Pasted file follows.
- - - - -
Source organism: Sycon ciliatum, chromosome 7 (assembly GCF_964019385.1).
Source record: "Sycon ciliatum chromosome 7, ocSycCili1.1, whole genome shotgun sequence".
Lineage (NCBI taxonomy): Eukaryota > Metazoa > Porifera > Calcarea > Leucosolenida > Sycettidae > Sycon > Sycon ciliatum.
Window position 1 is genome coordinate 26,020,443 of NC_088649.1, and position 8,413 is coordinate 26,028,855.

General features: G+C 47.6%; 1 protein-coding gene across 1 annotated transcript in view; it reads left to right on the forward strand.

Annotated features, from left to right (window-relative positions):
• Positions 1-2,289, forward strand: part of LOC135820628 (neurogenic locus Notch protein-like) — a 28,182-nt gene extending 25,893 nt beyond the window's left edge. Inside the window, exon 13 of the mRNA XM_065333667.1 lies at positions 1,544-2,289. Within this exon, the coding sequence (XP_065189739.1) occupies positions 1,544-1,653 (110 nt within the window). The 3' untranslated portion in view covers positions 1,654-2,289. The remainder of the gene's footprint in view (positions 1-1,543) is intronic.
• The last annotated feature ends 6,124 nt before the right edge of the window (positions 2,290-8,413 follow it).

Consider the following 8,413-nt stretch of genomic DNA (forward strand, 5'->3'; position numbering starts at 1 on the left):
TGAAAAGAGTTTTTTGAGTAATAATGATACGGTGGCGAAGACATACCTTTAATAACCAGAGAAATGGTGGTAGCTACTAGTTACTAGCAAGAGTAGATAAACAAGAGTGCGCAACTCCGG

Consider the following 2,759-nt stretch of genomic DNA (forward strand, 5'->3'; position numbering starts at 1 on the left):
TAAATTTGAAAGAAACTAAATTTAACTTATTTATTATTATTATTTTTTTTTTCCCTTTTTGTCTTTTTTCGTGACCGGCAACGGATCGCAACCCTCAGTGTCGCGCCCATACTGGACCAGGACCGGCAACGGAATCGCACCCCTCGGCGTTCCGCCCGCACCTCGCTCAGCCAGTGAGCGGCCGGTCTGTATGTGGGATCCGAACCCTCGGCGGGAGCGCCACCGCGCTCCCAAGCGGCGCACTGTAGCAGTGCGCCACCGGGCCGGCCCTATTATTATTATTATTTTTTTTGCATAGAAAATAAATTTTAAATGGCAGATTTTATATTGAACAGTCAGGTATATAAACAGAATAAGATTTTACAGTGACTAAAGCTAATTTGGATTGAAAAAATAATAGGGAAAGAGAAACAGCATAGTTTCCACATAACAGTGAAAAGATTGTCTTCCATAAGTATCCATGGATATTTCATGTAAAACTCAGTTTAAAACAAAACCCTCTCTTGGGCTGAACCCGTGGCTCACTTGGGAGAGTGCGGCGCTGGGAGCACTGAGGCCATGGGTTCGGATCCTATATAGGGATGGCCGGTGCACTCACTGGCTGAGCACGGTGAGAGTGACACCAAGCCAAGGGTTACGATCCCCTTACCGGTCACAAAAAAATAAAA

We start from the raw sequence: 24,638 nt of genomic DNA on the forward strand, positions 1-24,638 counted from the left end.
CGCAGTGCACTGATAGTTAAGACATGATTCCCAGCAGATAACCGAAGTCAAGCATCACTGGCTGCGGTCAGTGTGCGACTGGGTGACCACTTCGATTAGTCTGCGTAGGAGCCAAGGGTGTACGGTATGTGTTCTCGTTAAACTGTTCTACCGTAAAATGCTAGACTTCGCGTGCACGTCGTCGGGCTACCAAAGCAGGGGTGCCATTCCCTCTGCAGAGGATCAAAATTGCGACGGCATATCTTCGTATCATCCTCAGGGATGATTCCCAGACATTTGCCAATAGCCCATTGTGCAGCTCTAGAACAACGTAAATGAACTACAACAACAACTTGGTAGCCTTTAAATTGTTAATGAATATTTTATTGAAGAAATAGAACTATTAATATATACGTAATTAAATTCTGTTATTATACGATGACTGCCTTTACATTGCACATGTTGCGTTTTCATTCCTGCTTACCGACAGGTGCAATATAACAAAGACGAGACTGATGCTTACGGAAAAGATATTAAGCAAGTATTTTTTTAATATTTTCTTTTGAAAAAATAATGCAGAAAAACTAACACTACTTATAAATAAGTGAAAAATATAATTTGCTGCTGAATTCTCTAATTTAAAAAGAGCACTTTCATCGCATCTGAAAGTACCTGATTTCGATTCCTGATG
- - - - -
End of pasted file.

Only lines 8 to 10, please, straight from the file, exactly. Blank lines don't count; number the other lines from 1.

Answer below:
• The last annotated feature ends 6,124 nt before the right edge of the window (positions 2,290-8,413 follow it).

Consider the following 8,413-nt stretch of genomic DNA (forward strand, 5'->3'; position numbering starts at 1 on the left):
TGAAAAGAGTTTTTTGAGTAATAATGATACGGTGGCGAAGACATACCTTTAATAACCAGAGAAATGGTGGTAGCTACTAGTTACTAGCAAGAGTAGATAAACAAGAGTGCGCAACTCCGG